With High Demand, Pell Grant Program Faces Challenges

In a political climate rife with calls to limit federal spending, Pell Grants can pose an easy target. Federal funding for the program has doubled since 2008 to more than $30 billion, mainly due to heavy use in the recession and a pledge by lawmakers to increase the top grant for needy students.

Factor in a shortfall of $5.7 billion—caused by a major uptick in the number of eligible low-income students—and it’s a situation that makes some higher education leaders nervous.

“Almost every day, the crisis gets worse,” says Joel Packer, executive director of the Committee for Education Funding, a coalition of K-12 and higher education organizations. “As the economy struggles, more students with greater need become eligible for Pell Grants.”

The linchpin of the federal student aid system, Pell Grants served 7 million students in 2009-10, based on data from the web site www.finaid.org, a student aid information site. That represents an increase of 1.5 million students in just one year. While the program is not an entitlement such as Social Security, it operates in much the same manner, as all students who qualify receive aid based on tuition, need and part-time or full-time status.

The Pell program isn’t funded like an entitlement, however, with Congress projecting estimated use on a yearly basis and earmarking funds in its appropriations bills. In recent years, those projections have fallen short of reality, creating the shortfall.

“Eventually it catches up to them,” says Mark Kantrowitz, publisher of www.finaid.org. “This [shortfall] can only go on for so much time before Congress has to fund the shortfall or cut grants.”

Many education organizations want Congress to pay off the growing shortfall and provide the program with solid funding through next fall. But Republicans taking control of the U.S. House of Representatives have pledged instead to cut domestic spending.

If Congress fails to address the shortfall, the maximum Pell Grant could fall by $850 (this) year—more than 15 percent of the current top grant of $5,550. “Failure to pay off the shortfall may result in devastating cuts,” Kantrowitz says.

The issue is particularly acute at many minority-serving institutions. In 2008, 72 percent of students at United Negro College Fund institutions and 67 percent of all students at historically Black colleges received Pell Grant aid, says Dr. Tammy Mann, chief executive officer of the Patterson Research Institute.

Across all four-year public and private institutions, the percentage of students receiving aid was much lower—42 percent. “Clearly there is quite a difference,” Mann says.

Also, because Congress raised the top grant in 2008, students are depending on Pell more than ever. The average grant was $3,611 in 2009-10, up nearly $700 in two years, Kantrowitz says.

“If they don’t backfill this shortfall, there is not enough money for the next academic year,” he says.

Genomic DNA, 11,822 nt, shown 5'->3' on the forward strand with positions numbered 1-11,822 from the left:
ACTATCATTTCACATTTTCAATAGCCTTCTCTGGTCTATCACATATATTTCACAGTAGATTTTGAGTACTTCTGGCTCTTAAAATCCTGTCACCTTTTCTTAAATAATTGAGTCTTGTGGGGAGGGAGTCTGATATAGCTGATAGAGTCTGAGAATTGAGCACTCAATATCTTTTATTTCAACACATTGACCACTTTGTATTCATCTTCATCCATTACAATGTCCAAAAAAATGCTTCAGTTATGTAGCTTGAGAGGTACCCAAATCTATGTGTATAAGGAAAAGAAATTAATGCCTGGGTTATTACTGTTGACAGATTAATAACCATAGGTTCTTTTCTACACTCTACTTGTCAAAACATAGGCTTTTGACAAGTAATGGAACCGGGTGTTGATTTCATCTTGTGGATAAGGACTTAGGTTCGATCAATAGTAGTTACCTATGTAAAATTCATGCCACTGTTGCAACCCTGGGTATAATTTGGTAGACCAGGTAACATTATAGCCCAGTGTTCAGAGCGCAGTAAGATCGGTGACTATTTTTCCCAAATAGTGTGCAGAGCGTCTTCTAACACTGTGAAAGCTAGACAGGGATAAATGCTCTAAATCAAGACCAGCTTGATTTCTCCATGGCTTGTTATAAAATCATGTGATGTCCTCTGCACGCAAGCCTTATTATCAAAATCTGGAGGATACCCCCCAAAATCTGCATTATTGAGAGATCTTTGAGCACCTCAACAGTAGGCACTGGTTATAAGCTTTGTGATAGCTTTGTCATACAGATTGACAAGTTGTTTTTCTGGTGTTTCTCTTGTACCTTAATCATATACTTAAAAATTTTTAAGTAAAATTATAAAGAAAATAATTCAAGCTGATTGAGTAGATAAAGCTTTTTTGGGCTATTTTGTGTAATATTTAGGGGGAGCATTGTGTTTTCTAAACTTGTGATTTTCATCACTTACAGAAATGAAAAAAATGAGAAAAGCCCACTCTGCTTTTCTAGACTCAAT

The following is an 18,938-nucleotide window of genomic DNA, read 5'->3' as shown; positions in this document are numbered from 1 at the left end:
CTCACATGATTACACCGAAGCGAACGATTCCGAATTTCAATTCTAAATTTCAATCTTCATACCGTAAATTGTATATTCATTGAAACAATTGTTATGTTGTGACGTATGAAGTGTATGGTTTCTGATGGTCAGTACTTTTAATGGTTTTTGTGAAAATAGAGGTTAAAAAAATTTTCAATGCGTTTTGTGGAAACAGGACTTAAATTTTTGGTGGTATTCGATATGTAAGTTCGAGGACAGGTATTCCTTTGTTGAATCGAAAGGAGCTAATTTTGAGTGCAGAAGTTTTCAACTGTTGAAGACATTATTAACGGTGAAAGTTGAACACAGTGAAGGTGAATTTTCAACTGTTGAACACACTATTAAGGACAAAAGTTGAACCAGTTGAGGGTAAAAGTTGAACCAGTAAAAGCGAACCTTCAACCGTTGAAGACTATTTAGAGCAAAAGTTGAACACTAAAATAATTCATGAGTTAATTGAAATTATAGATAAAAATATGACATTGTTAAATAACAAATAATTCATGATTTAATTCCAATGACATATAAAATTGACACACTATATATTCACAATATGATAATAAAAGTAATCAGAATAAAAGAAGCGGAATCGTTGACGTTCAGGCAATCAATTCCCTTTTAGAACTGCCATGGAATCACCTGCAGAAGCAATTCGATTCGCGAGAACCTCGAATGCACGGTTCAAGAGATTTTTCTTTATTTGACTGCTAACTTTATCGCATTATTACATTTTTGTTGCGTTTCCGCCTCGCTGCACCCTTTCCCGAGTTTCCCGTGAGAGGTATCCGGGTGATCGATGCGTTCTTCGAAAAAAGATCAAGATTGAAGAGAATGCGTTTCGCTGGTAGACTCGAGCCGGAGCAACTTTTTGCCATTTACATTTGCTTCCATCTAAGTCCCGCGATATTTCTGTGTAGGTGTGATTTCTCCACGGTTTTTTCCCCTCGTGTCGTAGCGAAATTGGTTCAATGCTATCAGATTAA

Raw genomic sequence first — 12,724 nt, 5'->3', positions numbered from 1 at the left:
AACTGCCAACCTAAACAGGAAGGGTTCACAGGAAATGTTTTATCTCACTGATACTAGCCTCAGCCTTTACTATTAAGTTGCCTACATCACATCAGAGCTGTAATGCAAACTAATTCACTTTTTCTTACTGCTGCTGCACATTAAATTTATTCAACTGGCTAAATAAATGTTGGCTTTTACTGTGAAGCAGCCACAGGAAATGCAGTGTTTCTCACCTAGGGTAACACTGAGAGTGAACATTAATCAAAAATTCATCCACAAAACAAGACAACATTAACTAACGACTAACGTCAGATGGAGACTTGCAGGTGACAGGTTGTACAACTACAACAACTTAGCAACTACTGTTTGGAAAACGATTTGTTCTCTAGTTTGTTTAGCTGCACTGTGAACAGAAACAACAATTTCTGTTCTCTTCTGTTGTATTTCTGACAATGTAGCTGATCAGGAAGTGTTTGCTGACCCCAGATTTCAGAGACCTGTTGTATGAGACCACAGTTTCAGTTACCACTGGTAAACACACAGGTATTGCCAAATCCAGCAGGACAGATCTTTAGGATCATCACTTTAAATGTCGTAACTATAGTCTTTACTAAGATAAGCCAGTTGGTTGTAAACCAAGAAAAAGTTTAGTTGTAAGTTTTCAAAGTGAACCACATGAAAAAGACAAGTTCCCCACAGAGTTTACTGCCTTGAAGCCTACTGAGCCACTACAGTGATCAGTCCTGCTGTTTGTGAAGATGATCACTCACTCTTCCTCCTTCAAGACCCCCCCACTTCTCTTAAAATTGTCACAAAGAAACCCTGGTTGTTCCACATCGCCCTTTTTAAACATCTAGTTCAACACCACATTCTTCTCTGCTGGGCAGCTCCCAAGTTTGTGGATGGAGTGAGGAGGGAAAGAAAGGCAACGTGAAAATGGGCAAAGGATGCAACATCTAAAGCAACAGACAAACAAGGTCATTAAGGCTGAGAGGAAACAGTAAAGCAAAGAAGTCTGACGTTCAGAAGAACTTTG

The uncertainty about Pell also is coming at a time of change in the program. Congress in 2008 authorized year-round Pell Grants, allowing needy students to get additional support during the summer months. As a result, students can obtain two Pell Grants in a single award year. Many colleges went through this process for the first time this past summer.

At the College of Southern Nevada, 664 students benefited from year-round Pell Grants in summer 2010, receiving an additional $830,000, says Peter Hurley, director of student financial services. With main campuses in Las Vegas and Henderson, Nev., the college has 43,686 students, of whom 56 percent are racial or ethnic minorities.

“Las Vegas is leading the nation in unemployment and people coming back to school,” says Hurley.

Overall, during the most recent academic year, 10,664 students at the college received Pell Grants, up dramatically from 6,404 only two years previously.

Hurley says year-round classes are appealing to many students who are unable to find high-paying jobs in the summer or school year. As a result, they choose to take a full load of classes, meaning that they can exhaust their traditional Pell Grants before summer.

A year-round Pell does bring a heavier workload for colleges, says Justin Praeger, executive director of the National Association of Student Financial Aid Administrators. In some cases, financial aid officials have to figure the additional grant by hand. “You may spend hours of staff time to provide a student with an extra $50,” he says.

While a potential boon to students, year-round Pell currently has regulations that are a bit unwieldy. “It’s a good concept that’s gone awry on implementation,” Praeger says.

But, despite the extra paperwork, Hurley notes that the program can serve as an important motivational tool.

“It allows students who are focused and serious to continue their college education without taking the summer off simply because they can’t afford it,” he says.